Wednesday, June 11, 2014

Writer objects to N.C. town's change from moment of silence to Christian prayer at official meetings

Mark Jamison
When the Supreme Court ruled last month that public agencies don't violate the Constitution by opening meetings with a Christian prayer that respects other faiths, the justices in the 5-4 majority may not have considered the realities of small towns, where "leaders should think twice before assuming everyone is the same when it comes to religion—or lack thereof," retired United Parcel Service employee Mark Jamison writes for the Daily Yonder.

Jamison reports that the small town of Dillsboro, N.C., has used the ruling to change the opening of its meetings from a moment of silence to a Christian prayer, with mayor Mike Fitzgerald defending the decision by declaring that everyone in Dillsboro is Baptist, Jamison writes. But the town has two churches, one that's Baptist, the other that's non-denominational, and some of the 232 residents might not be Christians at all, Jamison notes.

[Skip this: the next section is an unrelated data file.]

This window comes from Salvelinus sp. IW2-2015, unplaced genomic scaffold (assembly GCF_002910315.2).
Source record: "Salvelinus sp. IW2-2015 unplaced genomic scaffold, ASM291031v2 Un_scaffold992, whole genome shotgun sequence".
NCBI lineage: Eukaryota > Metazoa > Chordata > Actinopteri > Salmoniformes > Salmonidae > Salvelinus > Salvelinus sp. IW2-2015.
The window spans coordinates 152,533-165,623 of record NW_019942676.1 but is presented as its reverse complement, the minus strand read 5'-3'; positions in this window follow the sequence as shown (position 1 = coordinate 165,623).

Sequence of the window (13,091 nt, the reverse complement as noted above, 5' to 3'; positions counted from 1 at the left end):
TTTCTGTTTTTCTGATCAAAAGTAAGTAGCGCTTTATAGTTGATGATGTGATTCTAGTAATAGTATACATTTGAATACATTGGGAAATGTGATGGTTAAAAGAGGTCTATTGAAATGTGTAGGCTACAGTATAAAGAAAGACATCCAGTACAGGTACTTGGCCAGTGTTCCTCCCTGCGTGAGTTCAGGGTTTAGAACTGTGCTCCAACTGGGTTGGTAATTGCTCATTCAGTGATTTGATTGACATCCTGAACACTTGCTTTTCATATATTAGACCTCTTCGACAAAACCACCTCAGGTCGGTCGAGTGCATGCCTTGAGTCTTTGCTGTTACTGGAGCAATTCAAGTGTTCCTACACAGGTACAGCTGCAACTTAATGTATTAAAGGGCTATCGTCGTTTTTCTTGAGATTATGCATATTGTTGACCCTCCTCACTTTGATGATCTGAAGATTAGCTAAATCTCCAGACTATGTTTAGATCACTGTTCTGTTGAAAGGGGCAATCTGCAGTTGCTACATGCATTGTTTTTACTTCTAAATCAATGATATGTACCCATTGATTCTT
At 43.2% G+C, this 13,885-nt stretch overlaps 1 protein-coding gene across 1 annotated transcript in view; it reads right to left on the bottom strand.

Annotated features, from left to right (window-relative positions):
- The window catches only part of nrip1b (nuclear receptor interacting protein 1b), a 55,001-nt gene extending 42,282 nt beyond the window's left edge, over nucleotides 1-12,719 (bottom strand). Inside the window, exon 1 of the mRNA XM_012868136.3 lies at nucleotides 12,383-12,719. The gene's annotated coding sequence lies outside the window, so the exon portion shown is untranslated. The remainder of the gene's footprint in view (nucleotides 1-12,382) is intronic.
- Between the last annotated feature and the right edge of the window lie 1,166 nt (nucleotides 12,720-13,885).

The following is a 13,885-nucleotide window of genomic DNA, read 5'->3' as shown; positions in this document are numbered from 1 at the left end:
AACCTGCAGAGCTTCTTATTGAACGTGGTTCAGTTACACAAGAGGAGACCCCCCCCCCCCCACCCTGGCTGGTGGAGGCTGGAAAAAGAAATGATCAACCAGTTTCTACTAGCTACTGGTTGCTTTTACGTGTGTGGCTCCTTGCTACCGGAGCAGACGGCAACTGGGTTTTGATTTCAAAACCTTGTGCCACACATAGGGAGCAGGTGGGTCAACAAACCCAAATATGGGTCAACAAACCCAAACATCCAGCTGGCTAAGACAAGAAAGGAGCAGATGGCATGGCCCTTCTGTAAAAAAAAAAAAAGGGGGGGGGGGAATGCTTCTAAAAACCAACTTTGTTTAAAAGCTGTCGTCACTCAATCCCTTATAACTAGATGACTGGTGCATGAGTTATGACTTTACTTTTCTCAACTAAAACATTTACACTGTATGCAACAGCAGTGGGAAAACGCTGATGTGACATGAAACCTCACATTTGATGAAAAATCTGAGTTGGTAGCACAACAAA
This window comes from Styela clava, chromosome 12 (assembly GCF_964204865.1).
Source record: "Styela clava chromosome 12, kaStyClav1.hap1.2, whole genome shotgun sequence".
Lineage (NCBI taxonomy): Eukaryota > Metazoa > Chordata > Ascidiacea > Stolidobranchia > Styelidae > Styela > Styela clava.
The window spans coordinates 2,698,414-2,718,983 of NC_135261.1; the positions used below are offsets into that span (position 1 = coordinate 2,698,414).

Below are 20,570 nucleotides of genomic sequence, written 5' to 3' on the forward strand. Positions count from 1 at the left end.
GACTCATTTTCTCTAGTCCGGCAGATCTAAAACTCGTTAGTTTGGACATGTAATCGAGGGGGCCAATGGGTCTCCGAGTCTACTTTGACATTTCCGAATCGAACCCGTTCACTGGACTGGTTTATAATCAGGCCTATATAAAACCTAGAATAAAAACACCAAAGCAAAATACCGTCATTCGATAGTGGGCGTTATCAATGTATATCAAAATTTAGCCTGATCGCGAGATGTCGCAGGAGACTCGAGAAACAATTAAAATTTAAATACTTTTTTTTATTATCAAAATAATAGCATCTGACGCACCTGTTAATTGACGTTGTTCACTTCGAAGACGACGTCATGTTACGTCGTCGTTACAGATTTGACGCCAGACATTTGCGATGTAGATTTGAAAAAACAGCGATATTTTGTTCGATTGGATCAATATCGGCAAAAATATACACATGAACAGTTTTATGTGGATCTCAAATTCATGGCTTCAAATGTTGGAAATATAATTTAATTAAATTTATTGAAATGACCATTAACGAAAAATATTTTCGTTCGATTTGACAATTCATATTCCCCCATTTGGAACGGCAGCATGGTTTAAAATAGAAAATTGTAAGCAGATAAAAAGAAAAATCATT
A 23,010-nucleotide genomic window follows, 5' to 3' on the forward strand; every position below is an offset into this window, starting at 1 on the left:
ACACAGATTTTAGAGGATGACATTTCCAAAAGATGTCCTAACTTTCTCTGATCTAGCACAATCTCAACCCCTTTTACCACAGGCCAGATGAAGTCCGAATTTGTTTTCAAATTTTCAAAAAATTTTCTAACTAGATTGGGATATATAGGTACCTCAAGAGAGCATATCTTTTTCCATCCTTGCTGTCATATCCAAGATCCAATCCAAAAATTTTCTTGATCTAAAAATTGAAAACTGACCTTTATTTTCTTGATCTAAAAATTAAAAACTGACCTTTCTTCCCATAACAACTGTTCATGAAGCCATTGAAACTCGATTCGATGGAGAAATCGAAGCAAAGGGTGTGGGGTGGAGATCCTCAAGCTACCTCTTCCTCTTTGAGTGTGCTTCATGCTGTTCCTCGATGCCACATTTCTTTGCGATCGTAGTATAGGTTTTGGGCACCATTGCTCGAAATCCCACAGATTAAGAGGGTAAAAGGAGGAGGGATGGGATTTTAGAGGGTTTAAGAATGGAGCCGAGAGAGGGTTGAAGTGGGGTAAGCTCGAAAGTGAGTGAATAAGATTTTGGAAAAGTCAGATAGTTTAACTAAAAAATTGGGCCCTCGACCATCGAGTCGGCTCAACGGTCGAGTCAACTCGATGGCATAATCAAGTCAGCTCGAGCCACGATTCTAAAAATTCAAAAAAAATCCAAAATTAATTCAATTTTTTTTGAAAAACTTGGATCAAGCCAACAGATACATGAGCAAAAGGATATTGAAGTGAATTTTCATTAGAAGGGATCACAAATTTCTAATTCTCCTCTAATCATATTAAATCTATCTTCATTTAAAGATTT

Fitzgerald told The Sylva Herald that the prayer was about seeking wisdom, not conversions. He said, “We’re not trying to make anybody a Christian. We are just going to ask for a blessing on the town’s decisions.”

But if "he is not trying to make anybody a Christian, then there’s no reason that he and like-minded board members couldn’t gather quietly before their meeting and ask for specific religious guidance," Jamison writes. "Fitzgerald’s actions seem designed to demonstrate a particular prejudice, not simply toward a Christian preference but even a denominational one with his presumption that, 'We ain’t got nothing but Baptists in town.' Mayor Fitzgerald’s decision to open town council meeting with prayer seems quick and lacking thought or insight." (Read more)

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